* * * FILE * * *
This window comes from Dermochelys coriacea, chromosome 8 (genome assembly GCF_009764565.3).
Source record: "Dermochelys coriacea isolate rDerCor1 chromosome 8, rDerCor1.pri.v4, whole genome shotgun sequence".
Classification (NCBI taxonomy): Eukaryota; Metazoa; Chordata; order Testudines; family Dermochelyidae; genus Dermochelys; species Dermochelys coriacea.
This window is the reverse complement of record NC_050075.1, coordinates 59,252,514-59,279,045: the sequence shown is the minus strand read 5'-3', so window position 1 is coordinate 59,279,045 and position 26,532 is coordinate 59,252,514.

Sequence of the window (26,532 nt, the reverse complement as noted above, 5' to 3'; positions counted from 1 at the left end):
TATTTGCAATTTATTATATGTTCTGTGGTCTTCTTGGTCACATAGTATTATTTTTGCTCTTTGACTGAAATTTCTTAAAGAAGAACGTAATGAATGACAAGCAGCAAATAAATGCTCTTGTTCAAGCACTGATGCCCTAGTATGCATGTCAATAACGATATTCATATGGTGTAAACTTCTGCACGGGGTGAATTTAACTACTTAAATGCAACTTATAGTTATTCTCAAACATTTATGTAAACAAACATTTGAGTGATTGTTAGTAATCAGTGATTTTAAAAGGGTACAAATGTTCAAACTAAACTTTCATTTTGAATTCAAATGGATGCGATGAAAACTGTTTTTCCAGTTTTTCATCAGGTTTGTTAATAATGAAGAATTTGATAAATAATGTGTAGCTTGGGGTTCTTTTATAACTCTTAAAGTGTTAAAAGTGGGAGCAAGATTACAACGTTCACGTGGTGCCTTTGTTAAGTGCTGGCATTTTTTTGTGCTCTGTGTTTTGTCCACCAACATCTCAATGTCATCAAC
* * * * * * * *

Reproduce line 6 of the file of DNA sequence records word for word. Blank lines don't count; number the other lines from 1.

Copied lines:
TATTTGCAATTTATTATATGTTCTGTGGTCTTCTTGGTCACATAGTATTATTTTTGCTCTTTGACTGAAATTTCTTAAAGAAGAACGTAATGAATGACAAGCAGCAAATAAATGCTCTTGTTCAAGCACTGATGCCCTAGTATGCATGTCAATAACGATATTCATATGGTGTAAACTTCTGCACGGGGTGAATTTAACTACTTAAATGCAACTTATAGTTATTCTCAAACATTTATGTAAACAAACATTTGAGTGATTGTTAGTAATCAGTGATTTTAAAAGGGTACAAATGTTCAAACTAAACTTTCATTTTGAATTCAAATGGATGCGATGAAAACTGTTTTTCCAGTTTTTCATCAGGTTTGTTAATAATGAAGAATTTGATAAATAATGTGTAGCTTGGGGTTCTTTTATAACTCTTAAAGTGTTAAAAGTGGGAGCAAGATTACAACGTTCACGTGGTGCCTTTGTTAAGTGCTGGCATTTTTTTGTGCTCTGTGTTTTGTCCACCAACATCTCAATGTCATCAAC